Whoever thought antiques are boring and Staffordshire figurines are just cute little cats hasn’t heard about Maria Marten and hasn’t talked to Elinor Penna. Well Elinor is considered “the most recognized collector and dealer in Staffordshire figures.” Let’s face it, heads turn when someone says “murder.” People listen. Elinor was going along and telling me about flat-backed cats, and the William and Marys, but then she pointed out The Red Barn and Maria Marten’s murder. I, and those around me, stopped. Murder always stops traffic. Seems that Maria was supposed to meet her lover, William Corder at the red barn. They were supposed to elope. Instead, Willy killed Maria and buried her in the barn and ran away. Nothing like a good notorious crime to bring out the best in us and have everybody rubbernecking at the Staffordshire. Needless to say, I left Elinor’s booth with more visitors than when I arrived. It was interesting that Elinor pointed out how rare a piece The Red Barn was because such topics were not usually chosen to be depicted as figurines.
As a companion to the selling of antiques, Bettianne also offered an appraisal clinic showcasing The Antique Road Show’s Gordon Converse. The appraisals were by appointment with a per item charge with all proceeds going to charity. Whenever I looked at the appraisal area, Mr. Converse was always busy, and there was always people waiting to see him. It was a compliment to the show to have such a service being used.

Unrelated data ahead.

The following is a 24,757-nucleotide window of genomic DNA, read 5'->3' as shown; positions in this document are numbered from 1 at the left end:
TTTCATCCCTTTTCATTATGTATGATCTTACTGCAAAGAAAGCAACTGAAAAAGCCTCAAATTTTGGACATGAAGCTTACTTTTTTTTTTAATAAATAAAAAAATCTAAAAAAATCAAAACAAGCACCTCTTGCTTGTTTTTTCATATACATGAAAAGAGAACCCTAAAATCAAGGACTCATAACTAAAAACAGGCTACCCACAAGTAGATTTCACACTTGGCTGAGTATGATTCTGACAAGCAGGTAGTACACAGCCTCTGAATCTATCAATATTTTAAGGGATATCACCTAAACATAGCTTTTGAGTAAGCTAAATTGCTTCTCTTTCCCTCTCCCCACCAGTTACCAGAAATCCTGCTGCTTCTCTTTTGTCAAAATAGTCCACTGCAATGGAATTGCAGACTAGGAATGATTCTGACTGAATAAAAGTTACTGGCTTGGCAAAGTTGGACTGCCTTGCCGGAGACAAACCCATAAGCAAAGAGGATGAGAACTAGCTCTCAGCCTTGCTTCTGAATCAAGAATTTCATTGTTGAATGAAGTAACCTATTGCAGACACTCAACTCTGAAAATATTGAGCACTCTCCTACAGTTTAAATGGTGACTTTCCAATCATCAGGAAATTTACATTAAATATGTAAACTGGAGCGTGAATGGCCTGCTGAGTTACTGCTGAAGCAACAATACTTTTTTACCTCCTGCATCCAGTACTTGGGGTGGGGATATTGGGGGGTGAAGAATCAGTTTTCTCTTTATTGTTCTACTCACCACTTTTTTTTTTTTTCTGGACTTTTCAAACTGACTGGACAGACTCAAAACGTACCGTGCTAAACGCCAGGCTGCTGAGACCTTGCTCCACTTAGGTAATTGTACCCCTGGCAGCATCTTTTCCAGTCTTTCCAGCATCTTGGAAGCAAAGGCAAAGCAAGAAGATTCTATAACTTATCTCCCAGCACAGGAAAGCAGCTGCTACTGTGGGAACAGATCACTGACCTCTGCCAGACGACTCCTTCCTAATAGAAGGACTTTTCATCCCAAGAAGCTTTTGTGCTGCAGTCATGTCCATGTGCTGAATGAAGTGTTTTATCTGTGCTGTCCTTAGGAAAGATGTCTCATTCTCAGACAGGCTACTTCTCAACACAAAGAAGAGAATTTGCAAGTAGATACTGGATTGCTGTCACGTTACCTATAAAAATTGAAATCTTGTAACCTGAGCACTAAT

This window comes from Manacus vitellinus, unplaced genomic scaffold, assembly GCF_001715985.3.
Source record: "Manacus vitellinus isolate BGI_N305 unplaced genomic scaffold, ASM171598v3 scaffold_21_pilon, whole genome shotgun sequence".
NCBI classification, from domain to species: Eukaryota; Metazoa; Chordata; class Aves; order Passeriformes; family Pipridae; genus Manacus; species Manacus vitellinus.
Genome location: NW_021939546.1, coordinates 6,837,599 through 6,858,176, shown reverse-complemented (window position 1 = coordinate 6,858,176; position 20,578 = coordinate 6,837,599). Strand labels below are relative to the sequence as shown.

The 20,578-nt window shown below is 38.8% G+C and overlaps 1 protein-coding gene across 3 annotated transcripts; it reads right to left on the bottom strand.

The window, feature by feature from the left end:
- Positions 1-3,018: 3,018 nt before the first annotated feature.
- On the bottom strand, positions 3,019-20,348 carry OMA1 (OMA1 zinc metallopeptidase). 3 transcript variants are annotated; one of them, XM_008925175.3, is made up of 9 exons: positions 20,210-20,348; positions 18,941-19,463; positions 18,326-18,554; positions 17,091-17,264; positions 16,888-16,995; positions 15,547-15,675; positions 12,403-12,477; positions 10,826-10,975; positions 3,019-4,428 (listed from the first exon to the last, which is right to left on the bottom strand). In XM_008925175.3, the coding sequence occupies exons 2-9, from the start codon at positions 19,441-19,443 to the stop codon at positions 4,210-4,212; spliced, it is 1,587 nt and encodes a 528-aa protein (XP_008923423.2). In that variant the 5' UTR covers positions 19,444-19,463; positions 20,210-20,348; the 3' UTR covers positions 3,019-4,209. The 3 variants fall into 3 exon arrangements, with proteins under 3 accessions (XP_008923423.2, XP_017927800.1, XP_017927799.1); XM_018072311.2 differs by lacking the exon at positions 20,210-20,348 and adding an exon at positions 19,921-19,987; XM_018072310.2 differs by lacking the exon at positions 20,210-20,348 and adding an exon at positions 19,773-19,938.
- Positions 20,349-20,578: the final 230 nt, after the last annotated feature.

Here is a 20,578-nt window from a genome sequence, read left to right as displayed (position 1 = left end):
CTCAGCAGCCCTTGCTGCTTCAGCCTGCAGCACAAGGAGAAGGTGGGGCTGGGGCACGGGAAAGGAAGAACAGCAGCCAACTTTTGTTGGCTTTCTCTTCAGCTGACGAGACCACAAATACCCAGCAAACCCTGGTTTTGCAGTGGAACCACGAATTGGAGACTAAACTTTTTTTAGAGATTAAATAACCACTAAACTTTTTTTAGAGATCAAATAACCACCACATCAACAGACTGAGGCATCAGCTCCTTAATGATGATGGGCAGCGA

When my experience was done, I was full. I had gorged at Bettianne’s Holiday Antiques Show with her family and her friends. My banquet had begun with Missy, Bettianne’s youngest daughter who greeted me at the entrance table. I had missed the grandchildren; they all had to leave to return to college. The feast had continued with meeting the dealers, many of which were in fact dear friends of Beattianne.
All the stories, all the beautiful antiques and collectibles, from all the dealers, from over thirteen states, and England, made me exhausted like turkey’s tryptophan. I arrived a stranger, but I left a friend. So if you like a good story, and admire antiques, come home for Thanksgiving next year to Bettianne Sweeney’s 30th Holiday Antiques Show.
photos by Lana Pennington